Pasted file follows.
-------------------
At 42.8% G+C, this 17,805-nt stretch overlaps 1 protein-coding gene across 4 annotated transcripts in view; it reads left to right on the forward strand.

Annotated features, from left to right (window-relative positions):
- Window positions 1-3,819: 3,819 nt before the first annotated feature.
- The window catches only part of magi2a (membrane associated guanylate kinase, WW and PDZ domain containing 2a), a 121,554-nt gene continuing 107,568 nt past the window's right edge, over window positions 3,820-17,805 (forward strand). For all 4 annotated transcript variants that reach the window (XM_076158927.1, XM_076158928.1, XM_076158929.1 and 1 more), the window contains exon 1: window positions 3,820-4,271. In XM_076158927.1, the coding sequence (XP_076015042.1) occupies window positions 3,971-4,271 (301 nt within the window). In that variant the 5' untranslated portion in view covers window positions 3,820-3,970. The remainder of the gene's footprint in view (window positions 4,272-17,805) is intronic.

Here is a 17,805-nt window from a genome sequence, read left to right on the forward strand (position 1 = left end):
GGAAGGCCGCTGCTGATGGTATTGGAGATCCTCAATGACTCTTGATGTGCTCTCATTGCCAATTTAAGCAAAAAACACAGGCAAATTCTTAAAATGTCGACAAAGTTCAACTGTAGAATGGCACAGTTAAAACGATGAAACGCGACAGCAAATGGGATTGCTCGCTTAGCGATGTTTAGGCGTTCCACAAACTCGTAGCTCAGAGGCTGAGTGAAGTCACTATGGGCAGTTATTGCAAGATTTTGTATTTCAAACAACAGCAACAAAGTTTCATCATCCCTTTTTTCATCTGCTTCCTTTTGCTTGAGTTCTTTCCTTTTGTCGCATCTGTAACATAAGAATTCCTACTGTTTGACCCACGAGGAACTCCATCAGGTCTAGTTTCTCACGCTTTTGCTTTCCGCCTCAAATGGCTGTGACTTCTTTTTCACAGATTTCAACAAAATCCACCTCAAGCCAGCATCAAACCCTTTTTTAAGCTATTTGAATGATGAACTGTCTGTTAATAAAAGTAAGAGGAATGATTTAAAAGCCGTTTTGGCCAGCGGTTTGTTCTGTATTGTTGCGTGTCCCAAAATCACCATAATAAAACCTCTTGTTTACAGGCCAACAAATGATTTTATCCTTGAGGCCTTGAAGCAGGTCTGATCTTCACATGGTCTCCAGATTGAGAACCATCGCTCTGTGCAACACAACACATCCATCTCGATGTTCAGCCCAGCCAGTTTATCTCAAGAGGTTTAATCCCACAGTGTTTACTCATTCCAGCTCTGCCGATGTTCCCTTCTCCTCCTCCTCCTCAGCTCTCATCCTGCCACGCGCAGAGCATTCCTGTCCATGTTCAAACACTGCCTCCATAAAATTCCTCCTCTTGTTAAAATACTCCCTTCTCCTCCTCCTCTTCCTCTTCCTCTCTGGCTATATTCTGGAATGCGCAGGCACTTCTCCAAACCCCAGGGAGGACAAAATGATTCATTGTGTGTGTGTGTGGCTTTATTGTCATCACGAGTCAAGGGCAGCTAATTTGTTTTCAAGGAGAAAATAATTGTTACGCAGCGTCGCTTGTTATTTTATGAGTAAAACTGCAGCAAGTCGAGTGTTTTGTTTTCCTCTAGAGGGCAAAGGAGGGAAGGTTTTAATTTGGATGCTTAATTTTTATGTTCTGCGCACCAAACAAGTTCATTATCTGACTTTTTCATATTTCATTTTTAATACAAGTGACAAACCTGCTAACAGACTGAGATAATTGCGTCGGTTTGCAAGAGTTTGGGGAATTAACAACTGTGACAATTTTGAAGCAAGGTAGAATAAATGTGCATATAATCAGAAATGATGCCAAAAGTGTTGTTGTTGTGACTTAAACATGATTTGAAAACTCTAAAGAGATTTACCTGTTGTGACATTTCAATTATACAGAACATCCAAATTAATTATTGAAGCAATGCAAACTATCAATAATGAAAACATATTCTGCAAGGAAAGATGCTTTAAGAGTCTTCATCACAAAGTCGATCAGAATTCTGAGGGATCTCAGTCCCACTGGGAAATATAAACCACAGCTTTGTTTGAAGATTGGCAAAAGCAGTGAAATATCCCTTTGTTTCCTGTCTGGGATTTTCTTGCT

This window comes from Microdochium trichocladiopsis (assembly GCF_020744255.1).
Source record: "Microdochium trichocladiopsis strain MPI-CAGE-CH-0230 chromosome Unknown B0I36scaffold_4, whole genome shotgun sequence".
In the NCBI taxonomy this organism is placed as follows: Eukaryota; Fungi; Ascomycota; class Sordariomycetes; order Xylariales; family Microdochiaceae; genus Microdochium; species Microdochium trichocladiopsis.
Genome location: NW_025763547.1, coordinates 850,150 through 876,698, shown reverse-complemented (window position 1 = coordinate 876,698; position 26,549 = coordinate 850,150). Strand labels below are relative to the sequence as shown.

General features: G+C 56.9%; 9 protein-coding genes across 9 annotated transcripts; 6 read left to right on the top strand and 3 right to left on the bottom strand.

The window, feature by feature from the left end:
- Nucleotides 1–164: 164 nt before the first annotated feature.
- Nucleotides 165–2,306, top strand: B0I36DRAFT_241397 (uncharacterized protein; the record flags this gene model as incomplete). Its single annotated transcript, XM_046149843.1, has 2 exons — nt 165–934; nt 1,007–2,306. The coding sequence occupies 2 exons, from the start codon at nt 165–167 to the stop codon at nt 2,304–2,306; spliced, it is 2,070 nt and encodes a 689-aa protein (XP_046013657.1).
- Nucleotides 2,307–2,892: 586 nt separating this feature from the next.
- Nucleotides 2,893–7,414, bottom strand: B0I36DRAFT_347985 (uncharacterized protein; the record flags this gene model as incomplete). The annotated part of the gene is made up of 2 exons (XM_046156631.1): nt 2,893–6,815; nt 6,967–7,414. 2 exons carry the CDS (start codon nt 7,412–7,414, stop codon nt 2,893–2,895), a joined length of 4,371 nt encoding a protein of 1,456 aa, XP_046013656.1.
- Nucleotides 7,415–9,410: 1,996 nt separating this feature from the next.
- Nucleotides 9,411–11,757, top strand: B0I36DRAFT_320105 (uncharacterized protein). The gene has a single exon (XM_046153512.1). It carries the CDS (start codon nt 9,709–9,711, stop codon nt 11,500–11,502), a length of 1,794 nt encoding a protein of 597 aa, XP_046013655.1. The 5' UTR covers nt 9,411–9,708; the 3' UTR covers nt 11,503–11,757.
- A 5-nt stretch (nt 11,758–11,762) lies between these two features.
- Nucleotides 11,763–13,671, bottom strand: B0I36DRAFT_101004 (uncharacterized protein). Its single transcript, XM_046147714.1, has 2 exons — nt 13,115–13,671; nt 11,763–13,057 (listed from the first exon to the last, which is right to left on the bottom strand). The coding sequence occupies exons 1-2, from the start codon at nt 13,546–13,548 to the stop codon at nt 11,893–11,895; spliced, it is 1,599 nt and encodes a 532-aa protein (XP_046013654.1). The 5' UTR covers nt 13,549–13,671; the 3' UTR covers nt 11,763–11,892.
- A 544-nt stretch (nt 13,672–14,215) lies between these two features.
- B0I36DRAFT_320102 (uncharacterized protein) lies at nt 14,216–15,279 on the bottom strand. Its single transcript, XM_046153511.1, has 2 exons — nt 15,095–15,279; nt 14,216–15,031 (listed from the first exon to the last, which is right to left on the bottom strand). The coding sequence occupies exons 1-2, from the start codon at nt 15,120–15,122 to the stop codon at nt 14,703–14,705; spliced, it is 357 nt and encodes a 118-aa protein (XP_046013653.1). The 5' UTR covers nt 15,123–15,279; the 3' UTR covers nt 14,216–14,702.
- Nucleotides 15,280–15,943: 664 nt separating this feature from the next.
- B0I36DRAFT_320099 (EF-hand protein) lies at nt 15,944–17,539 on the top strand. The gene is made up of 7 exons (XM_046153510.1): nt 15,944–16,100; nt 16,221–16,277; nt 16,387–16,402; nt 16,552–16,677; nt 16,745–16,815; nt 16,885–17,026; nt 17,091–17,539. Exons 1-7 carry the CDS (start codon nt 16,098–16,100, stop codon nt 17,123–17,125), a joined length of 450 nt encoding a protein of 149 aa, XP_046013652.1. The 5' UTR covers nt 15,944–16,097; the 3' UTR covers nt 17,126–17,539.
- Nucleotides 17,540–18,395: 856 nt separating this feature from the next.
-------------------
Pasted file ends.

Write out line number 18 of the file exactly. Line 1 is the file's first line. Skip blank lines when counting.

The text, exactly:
- Nucleotides 9,411–11,757, top strand: B0I36DRAFT_320105 (uncharacterized protein). The gene has a single exon (XM_046153512.1). It carries the CDS (start codon nt 9,709–9,711, stop codon nt 11,500–11,502), a length of 1,794 nt encoding a protein of 597 aa, XP_046013655.1. The 5' UTR covers nt 9,411–9,708; the 3' UTR covers nt 11,503–11,757.